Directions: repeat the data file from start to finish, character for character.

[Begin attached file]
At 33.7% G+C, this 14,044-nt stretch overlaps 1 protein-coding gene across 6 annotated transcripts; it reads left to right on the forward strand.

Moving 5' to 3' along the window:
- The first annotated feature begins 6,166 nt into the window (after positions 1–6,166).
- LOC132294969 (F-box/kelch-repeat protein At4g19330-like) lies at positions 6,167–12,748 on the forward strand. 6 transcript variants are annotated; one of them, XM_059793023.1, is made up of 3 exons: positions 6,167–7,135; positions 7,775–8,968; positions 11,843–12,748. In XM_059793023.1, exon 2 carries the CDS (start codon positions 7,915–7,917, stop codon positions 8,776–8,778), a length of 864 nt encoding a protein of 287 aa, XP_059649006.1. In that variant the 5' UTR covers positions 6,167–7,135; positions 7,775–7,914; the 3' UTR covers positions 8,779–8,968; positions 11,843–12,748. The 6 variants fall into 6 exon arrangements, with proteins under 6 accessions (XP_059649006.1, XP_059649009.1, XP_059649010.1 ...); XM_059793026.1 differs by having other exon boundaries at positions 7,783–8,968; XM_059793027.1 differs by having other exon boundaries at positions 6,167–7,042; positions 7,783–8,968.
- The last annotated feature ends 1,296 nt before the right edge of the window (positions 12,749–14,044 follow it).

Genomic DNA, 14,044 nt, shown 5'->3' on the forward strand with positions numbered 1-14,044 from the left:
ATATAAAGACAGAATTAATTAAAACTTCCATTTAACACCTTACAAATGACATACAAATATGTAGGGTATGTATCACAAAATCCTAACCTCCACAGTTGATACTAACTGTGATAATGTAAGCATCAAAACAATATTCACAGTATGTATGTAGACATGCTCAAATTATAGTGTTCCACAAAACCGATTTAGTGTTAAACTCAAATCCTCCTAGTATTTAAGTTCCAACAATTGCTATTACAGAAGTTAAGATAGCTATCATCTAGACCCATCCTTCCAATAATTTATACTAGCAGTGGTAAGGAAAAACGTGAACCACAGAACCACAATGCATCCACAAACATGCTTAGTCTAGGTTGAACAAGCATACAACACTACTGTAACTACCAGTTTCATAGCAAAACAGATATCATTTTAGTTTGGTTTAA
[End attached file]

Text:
At 33.7% G+C, this 14,044-nt stretch overlaps 1 protein-coding gene across 6 annotated transcripts; it reads left to right on the forward strand.

Moving 5' to 3' along the window:
- The first annotated feature begins 6,166 nt into the window (after positions 1–6,166).
- LOC132294969 (F-box/kelch-repeat protein At4g19330-like) lies at positions 6,167–12,748 on the forward strand. 6 transcript variants are annotated; one of them, XM_059793023.1, is made up of 3 exons: positions 6,167–7,135; positions 7,775–8,968; positions 11,843–12,748. In XM_059793023.1, exon 2 carries the CDS (start codon positions 7,915–7,917, stop codon positions 8,776–8,778), a length of 864 nt encoding a protein of 287 aa, XP_059649006.1. In that variant the 5' UTR covers positions 6,167–7,135; positions 7,775–7,914; the 3' UTR covers positions 8,779–8,968; positions 11,843–12,748. The 6 variants fall into 6 exon arrangements, with proteins under 6 accessions (XP_059649006.1, XP_059649009.1, XP_059649010.1 ...); XM_059793026.1 differs by having other exon boundaries at positions 7,783–8,968; XM_059793027.1 differs by having other exon boundaries at positions 6,167–7,042; positions 7,783–8,968.
- The last annotated feature ends 1,296 nt before the right edge of the window (positions 12,749–14,044 follow it).

Genomic DNA, 14,044 nt, shown 5'->3' on the forward strand with positions numbered 1-14,044 from the left:
ATATAAAGACAGAATTAATTAAAACTTCCATTTAACACCTTACAAATGACATACAAATATGTAGGGTATGTATCACAAAATCCTAACCTCCACAGTTGATACTAACTGTGATAATGTAAGCATCAAAACAATATTCACAGTATGTATGTAGACATGCTCAAATTATAGTGTTCCACAAAACCGATTTAGTGTTAAACTCAAATCCTCCTAGTATTTAAGTTCCAACAATTGCTATTACAGAAGTTAAGATAGCTATCATCTAGACCCATCCTTCCAATAATTTATACTAGCAGTGGTAAGGAAAAACGTGAACCACAGAACCACAATGCATCCACAAACATGCTTAGTCTAGGTTGAACAAGCATACAACACTACTGTAACTACCAGTTTCATAGCAAAACAGATATCATTTTAGTTTGGTTTAA